Difference Amp
The first question one may have is, “Can’t I build an instrumentation amplifier out of simple op amps?” The short answer is yes, you can. But there are always trade-offs! One may first think of a simple difference amplifier circuit (Figure 1), sometimes called a subtractor.

This is a very simple circuit that provides for differential gain and has some common-mode rejection, which is exactly what an INA is intended to do. Earlier, I mentioned trade-offs, and this circuit has a couple. First of all, let’s look at the input impedance. It is relatively low, as determined by the values of the resistors, which may be on the order of 100 kΩ. Secondly, the input impedances aren’t matched, meaning a different current will flow through each leg, causing the common-mode rejection to suffer. The other shortcoming of this simple circuit is the need for resistor matching. The common-mode rejection of this circuit is predominately determined by the level of matching within the resistor pairs, not the op amp itself. Any mismatch in these resistor pairs will reduce the common-mode rejection. The common-mode rejection of this difference amplifier can be calculated as:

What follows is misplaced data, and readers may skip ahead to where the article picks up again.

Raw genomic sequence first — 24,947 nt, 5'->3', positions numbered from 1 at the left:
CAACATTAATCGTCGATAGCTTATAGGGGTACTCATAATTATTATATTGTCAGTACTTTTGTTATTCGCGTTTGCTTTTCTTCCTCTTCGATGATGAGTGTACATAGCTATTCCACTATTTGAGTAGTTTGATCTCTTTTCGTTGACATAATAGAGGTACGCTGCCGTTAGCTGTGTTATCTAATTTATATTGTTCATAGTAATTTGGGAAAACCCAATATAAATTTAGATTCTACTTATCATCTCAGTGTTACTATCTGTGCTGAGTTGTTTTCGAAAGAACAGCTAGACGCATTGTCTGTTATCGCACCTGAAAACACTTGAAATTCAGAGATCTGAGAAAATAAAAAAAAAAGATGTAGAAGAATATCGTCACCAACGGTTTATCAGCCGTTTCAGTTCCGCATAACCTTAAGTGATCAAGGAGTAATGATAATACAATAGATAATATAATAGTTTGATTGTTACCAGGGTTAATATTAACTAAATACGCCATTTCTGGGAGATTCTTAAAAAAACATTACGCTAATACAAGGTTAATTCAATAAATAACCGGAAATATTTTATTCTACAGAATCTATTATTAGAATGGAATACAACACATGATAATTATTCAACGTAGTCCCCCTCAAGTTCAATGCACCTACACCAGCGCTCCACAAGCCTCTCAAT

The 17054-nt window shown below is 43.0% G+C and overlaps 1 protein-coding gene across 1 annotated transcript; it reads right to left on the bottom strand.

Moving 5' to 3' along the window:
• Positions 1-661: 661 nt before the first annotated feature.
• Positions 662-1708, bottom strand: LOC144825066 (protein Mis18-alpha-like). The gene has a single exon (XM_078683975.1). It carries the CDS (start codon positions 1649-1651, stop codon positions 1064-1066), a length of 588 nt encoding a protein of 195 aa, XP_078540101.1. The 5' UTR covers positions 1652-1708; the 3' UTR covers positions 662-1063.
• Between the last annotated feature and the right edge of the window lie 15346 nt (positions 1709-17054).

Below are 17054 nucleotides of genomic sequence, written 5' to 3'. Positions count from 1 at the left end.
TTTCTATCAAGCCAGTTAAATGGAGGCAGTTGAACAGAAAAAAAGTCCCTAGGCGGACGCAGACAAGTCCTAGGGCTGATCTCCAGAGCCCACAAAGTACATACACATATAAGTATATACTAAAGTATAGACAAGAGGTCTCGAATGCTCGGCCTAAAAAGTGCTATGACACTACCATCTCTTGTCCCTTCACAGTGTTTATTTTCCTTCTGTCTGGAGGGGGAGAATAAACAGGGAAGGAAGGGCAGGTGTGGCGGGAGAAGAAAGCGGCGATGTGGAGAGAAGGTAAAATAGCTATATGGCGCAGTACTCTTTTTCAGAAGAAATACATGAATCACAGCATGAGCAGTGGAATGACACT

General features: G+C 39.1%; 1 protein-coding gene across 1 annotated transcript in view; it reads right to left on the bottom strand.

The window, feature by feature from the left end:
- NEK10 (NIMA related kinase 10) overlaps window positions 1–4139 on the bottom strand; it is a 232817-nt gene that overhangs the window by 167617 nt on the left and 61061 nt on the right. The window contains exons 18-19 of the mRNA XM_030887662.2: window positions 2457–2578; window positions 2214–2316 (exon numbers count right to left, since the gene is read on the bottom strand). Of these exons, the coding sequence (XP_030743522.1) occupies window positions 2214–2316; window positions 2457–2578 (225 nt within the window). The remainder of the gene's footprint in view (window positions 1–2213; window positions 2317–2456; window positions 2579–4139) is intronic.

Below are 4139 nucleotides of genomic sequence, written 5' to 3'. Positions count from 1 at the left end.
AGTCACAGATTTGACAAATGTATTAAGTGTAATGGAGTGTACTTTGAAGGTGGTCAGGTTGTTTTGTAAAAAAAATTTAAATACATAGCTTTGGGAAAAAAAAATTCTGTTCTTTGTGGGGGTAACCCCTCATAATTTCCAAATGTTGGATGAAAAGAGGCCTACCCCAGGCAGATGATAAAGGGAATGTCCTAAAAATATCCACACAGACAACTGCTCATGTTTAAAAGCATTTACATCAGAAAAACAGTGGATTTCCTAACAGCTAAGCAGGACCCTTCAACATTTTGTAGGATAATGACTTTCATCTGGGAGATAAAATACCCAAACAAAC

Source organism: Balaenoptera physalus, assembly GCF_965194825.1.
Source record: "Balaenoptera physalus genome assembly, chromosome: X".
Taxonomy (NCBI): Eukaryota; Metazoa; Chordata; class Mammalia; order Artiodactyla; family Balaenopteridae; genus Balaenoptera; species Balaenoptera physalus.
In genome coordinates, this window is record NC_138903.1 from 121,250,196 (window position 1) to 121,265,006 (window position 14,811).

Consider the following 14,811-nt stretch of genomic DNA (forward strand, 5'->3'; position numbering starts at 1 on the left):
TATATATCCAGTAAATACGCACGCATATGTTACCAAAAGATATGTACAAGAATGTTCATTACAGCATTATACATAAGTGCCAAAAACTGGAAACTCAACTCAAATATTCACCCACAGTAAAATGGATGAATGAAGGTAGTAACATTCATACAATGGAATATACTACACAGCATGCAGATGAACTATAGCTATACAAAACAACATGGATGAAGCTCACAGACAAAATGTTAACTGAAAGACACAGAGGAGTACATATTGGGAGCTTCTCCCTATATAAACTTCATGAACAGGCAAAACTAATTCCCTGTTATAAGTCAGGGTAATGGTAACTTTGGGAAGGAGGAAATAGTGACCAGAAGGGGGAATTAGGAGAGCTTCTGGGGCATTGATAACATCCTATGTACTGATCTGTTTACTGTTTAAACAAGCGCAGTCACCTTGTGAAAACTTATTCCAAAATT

Where: Rt = total mismatch of the resistor pairs in fractional form

For example, assume R1 = R2 = R3 = R4 (providing unity gain), and the resistor mismatch is 1%. Using the above equation:

CMR = 46 dB

As this example shows, the performance one can achieve with this simple circuit is extremely limited. Even when matching resistors by hand, it will be difficult to achieve a common-mode rejection any greater than 66 dB. In addition, this does not take into account fluctuations due to temperature, as any difference in temperature coefficients among the resistors will further increase the mismatch and result in worse common-mode rejection. Taking all of these factors and limitations into account, a monolithic difference amplifier is usually the best solution for relatively high-performance applications.

The difference-amplifier circuit discussed previously is technically not an instrumentation amplifier, but is useful for certain applications requiring high speed and/or high common-mode voltage levels. For precision applications, an actual instrumentation amplifier is often the best choice. There are two common circuits utilized to create an instrumentation amplifier, one based on two amplifiers and one based on three amplifiers. Both will be discussed in detail. Note that these basic circuits can be constructed using standard op amps, but are also the underlying circuit concepts used in many of the monolithic instrumentation amplifiers offered today.

Two Op Amp INA